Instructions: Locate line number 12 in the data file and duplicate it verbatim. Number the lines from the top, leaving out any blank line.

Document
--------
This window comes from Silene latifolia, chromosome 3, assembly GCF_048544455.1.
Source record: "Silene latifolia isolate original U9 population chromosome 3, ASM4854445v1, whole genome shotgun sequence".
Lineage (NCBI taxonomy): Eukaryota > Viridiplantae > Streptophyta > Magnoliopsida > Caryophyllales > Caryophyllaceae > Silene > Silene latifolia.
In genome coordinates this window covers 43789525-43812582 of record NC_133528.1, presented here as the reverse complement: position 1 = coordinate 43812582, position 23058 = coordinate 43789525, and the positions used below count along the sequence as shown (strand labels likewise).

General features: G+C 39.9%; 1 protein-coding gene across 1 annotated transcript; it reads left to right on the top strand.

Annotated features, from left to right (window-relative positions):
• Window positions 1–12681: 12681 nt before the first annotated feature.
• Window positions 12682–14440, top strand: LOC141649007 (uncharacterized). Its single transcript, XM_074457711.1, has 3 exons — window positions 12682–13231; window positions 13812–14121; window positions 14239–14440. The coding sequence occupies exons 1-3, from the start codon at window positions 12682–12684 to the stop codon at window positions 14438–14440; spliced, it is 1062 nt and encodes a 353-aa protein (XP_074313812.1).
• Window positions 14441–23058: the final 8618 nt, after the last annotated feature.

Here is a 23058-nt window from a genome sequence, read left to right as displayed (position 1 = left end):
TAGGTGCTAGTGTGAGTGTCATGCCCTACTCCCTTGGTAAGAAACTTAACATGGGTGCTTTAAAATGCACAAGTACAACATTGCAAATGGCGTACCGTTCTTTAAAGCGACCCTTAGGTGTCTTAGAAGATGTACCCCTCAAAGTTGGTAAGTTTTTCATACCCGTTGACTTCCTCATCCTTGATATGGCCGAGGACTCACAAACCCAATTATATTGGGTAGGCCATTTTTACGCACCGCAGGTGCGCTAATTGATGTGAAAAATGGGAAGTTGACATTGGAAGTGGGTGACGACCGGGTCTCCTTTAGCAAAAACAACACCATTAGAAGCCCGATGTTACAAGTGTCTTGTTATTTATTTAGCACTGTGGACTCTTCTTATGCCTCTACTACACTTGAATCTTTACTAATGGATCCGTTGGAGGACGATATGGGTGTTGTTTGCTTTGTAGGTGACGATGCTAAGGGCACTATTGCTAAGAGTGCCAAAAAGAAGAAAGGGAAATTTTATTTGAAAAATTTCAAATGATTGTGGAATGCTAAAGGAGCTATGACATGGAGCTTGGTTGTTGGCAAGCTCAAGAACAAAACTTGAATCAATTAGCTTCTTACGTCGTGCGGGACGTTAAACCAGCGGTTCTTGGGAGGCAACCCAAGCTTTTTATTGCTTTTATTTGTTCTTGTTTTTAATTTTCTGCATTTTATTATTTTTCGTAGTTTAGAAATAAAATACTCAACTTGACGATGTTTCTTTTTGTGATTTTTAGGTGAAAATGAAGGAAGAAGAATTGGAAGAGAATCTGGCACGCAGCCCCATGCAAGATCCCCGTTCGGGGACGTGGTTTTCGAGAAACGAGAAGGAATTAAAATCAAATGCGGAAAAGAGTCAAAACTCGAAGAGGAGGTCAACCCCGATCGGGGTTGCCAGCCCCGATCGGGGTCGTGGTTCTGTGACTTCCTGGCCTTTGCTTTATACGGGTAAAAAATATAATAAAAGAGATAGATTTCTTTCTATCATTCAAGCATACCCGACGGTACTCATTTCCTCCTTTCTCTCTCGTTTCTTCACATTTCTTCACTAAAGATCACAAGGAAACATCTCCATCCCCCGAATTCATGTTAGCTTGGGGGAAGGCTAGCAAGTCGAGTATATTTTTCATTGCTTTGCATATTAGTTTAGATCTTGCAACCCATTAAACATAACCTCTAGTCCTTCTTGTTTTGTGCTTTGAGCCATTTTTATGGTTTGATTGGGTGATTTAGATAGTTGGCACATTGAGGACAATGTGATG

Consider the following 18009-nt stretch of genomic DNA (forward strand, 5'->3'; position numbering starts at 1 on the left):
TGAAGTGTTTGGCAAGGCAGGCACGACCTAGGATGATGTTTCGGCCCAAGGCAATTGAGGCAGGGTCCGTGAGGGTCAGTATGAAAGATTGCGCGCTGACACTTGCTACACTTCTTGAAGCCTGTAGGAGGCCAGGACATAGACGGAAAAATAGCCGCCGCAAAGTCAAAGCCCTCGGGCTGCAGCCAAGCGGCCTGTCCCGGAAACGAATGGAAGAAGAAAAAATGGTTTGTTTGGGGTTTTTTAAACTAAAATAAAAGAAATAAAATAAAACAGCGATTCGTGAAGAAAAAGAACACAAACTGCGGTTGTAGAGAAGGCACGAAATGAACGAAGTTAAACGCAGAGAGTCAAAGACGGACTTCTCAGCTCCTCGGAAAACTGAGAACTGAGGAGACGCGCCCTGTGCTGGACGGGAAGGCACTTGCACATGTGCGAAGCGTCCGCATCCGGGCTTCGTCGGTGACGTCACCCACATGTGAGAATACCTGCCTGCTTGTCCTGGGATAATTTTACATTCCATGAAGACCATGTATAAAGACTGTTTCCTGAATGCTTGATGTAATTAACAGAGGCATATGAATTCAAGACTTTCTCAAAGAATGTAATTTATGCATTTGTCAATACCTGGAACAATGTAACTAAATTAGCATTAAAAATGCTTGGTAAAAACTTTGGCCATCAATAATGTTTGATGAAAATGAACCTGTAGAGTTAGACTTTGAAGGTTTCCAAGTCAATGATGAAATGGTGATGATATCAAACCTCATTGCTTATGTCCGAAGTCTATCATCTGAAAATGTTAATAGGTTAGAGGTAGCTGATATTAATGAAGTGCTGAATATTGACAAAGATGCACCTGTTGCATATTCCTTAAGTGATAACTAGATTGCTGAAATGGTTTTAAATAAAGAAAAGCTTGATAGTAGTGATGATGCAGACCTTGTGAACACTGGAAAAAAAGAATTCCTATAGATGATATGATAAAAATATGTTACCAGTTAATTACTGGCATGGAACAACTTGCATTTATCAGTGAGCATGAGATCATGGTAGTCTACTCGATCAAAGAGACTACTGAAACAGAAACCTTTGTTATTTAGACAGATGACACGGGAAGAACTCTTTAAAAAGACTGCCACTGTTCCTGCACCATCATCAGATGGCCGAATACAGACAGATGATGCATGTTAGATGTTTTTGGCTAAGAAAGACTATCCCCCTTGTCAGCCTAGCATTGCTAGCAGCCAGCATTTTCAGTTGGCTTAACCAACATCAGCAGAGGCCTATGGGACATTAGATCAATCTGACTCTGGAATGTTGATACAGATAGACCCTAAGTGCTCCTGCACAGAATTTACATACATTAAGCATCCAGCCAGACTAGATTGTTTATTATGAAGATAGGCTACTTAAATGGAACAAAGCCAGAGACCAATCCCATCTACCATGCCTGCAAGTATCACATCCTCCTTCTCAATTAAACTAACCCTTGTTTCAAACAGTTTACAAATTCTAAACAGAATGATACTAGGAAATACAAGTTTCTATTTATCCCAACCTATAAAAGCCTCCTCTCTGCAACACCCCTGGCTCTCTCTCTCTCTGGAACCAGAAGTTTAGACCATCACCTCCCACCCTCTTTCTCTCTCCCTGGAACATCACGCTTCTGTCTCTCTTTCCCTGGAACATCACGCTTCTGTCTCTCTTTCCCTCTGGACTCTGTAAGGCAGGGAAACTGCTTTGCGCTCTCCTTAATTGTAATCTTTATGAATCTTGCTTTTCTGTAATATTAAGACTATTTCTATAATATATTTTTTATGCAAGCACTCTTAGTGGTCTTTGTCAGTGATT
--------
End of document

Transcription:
Consider the following 18009-nt stretch of genomic DNA (forward strand, 5'->3'; position numbering starts at 1 on the left):